It is a basic rule of pleading that in order to state a cause of action, all elements of a cause of action must be pled in a complaint. However, because “notice pleading” is all that is required, the temptation exists to be overly vague when pleading causes of action. In GS Agrifuels Corp. v. Chaykin, Index No. 101401/2009 (Sup. Ct. N.Y. County August 3, 2010) (“Chaykin”), the Commercial Division provided practitioners with a reminder that failing to plead all elements of a claim will result in dismissal for failure to state a cause of action.
In Chaykin, Justice Richard B. Lowe III dismissed all six causes of action in plaintiff’s complaint pursuant to CPLR 3211(a)(7) finding that plaintiff failed to properly state any causes of action. Of particular note, Justice Lowe found that plaintiff failed to plead two of the four necessary elements for breach of contract. As discussed by the court, the elements of a breach of contract claim in New York are “formation of a contract between the parties, performance by the plaintiff, the defendant’s failure to perform, and resulting damage.” Chaykin, at pp. 4-5 (quoting Flomenbaum v. New York Univ., 71 A.D. 3d 80, 91 (1st Dept. 2009) (citing Clearmont Prop., LLC v. Eisner, 58 A.D.3d 1052, 1055 (1st Dept. 2009)).
First, the court found that plaintiff failed to plead the necessary element that it performed its own obligations under the agreement at issue. Indeed, the court noted that no-where in the complaint did plaintiff expressly state that it performed its own contractual obligations. This oversight alone made the breach of contract action improper as pled.
Second, the court found that plaintiff failed to properly allege that defendants breached the agreement at issue. In the complaint, plaintiff relied on three different sections of the agreement to support its breach of contract claim. However, the Court found that even though plaintiff listed the sections of the agreement allegedly breached by defendants, plaintiff failed to allege how defendants actually breached those provisions. For instance, one provision of the agreement states that the parties agreed to purchase and sell acquisition shares which would be free of all encumbrances. However, while purporting to allege that defendants breached this provision, plaintiff failed to allege that any encumbrances on the acquisition shares actually existed. Likewise, plaintiff alleged that the defendants breached sections of the agreement which provided for general warranties that the seller had the power to transfer shares and that the transfer of shares does not constitute a default of any agreement to which the seller is a party. The court found that plaintiff failed to properly allege breaches of these provisions because plaintiff never alleged that defendants did not have the power or authority to transfer the shares, and that defendants were a party to a related agreement. Since plaintiff failed to properly plead two of the four elements of a breach of contract claim, the Court dismissed the claim pursuant to CPLR 3211(a)(7) for failure to state a cause of action.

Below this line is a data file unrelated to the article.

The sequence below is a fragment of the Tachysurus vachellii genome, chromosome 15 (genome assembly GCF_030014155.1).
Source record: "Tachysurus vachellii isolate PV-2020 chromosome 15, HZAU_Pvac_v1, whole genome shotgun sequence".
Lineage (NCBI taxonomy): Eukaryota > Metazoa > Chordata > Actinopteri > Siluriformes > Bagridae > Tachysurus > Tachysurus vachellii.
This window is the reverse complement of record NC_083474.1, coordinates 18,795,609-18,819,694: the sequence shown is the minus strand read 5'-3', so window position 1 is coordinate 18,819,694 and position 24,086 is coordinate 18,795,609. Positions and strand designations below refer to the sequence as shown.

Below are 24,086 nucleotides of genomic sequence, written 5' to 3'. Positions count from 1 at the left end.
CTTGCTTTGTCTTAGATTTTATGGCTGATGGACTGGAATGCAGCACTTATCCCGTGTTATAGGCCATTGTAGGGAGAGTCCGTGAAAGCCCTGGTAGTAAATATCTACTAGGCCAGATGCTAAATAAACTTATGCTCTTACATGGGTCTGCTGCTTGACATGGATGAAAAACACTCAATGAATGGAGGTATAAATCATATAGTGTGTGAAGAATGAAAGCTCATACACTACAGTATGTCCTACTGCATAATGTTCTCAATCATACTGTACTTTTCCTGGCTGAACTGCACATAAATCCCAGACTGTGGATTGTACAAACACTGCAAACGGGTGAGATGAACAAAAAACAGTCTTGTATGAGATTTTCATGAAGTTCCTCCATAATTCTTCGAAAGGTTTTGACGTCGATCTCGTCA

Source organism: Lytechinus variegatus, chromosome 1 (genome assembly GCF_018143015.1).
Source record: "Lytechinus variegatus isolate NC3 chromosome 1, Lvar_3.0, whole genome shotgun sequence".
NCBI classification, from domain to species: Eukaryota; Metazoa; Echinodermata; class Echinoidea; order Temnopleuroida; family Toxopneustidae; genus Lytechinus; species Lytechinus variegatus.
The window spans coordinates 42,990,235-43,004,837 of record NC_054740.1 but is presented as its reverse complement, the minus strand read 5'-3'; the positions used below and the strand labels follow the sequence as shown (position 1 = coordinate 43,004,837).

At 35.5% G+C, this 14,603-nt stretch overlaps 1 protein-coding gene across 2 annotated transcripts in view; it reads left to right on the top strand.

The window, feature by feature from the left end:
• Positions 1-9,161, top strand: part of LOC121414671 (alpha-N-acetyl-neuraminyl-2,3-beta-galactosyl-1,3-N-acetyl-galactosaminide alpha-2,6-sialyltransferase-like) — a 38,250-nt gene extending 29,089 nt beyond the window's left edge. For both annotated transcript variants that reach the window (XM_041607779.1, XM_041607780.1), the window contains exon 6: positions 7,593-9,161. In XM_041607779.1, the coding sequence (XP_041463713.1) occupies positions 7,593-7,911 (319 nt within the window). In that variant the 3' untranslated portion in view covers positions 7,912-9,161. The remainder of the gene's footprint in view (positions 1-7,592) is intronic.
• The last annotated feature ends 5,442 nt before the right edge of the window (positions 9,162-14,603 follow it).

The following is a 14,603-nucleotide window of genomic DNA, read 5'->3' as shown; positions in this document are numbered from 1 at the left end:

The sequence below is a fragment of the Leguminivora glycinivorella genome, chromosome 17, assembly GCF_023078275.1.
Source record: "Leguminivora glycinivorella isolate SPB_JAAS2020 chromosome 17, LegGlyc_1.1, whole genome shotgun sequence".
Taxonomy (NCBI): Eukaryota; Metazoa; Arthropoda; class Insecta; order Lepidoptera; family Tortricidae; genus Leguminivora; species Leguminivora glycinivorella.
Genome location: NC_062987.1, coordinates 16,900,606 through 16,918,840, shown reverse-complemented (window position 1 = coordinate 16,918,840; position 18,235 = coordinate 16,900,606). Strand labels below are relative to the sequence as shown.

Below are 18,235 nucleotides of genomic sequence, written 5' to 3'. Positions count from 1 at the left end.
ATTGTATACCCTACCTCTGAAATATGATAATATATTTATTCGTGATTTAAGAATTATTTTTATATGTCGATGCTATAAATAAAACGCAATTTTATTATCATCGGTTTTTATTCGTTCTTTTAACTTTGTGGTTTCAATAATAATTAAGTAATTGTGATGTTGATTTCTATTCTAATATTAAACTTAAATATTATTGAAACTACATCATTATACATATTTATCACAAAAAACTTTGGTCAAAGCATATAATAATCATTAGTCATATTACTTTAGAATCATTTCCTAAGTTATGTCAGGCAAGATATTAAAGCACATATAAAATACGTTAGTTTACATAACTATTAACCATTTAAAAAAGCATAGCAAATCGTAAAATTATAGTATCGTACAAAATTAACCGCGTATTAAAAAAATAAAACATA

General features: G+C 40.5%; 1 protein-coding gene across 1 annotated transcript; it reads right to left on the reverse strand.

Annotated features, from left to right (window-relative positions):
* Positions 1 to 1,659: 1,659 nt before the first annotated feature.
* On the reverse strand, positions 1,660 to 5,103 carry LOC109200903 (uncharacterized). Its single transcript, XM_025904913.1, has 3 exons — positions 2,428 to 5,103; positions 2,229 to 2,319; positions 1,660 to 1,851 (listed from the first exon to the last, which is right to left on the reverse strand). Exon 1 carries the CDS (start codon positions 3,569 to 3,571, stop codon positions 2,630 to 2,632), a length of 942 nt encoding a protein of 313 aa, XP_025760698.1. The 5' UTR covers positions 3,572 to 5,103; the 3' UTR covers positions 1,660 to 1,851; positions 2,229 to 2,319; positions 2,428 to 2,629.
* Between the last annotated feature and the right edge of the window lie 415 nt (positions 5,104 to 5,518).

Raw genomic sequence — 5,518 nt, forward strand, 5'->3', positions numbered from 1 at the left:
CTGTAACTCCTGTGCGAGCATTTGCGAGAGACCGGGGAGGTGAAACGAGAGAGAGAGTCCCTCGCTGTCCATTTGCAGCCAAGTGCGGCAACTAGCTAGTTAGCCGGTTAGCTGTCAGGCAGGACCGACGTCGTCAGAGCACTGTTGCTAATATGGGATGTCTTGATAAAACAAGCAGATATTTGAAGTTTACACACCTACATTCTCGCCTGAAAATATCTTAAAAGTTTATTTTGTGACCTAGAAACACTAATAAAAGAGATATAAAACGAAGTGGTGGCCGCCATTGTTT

In light of the Chaykin decision, practitioners should be reminded that while pleadings need to be carefully crafted, at a minimum, care must be taken to ensure that each of the elements of the cause of action are asserted, or else the complaint will be ripe for dismissal for failure to state a cause of action.